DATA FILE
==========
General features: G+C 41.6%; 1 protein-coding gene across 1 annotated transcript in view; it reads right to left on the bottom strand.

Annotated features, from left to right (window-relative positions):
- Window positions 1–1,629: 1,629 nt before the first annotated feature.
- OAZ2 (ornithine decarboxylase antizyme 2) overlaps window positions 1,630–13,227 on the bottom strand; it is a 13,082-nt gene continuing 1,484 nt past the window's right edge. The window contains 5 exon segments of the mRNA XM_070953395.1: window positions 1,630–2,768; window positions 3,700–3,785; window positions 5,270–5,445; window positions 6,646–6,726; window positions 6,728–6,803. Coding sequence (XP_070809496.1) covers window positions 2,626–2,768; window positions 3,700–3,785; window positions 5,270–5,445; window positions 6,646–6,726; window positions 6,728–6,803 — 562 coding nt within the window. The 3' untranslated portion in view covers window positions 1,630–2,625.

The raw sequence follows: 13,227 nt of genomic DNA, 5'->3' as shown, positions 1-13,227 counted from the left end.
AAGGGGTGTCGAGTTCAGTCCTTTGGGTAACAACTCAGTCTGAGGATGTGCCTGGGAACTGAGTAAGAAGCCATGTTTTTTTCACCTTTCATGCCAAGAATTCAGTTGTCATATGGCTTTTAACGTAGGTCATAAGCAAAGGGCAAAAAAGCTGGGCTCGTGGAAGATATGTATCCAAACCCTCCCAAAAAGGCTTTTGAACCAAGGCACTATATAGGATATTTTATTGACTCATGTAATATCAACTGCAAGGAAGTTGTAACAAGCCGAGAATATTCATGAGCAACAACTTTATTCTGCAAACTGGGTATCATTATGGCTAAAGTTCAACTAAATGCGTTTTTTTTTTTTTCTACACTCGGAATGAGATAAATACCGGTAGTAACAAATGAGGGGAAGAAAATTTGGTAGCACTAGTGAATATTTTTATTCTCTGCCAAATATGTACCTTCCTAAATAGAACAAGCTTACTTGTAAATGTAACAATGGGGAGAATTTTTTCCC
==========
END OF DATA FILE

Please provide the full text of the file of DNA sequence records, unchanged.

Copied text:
General features: G+C 41.6%; 1 protein-coding gene across 1 annotated transcript in view; it reads right to left on the bottom strand.

Annotated features, from left to right (window-relative positions):
- Window positions 1–1,629: 1,629 nt before the first annotated feature.
- OAZ2 (ornithine decarboxylase antizyme 2) overlaps window positions 1,630–13,227 on the bottom strand; it is a 13,082-nt gene continuing 1,484 nt past the window's right edge. The window contains 5 exon segments of the mRNA XM_070953395.1: window positions 1,630–2,768; window positions 3,700–3,785; window positions 5,270–5,445; window positions 6,646–6,726; window positions 6,728–6,803. Coding sequence (XP_070809496.1) covers window positions 2,626–2,768; window positions 3,700–3,785; window positions 5,270–5,445; window positions 6,646–6,726; window positions 6,728–6,803 — 562 coding nt within the window. The 3' untranslated portion in view covers window positions 1,630–2,625.

The raw sequence follows: 13,227 nt of genomic DNA, 5'->3' as shown, positions 1-13,227 counted from the left end.
AAGGGGTGTCGAGTTCAGTCCTTTGGGTAACAACTCAGTCTGAGGATGTGCCTGGGAACTGAGTAAGAAGCCATGTTTTTTTCACCTTTCATGCCAAGAATTCAGTTGTCATATGGCTTTTAACGTAGGTCATAAGCAAAGGGCAAAAAAGCTGGGCTCGTGGAAGATATGTATCCAAACCCTCCCAAAAAGGCTTTTGAACCAAGGCACTATATAGGATATTTTATTGACTCATGTAATATCAACTGCAAGGAAGTTGTAACAAGCCGAGAATATTCATGAGCAACAACTTTATTCTGCAAACTGGGTATCATTATGGCTAAAGTTCAACTAAATGCGTTTTTTTTTTTTTCTACACTCGGAATGAGATAAATACCGGTAGTAACAAATGAGGGGAAGAAAATTTGGTAGCACTAGTGAATATTTTTATTCTCTGCCAAATATGTACCTTCCTAAATAGAACAAGCTTACTTGTAAATGTAACAATGGGGAGAATTTTTTCCC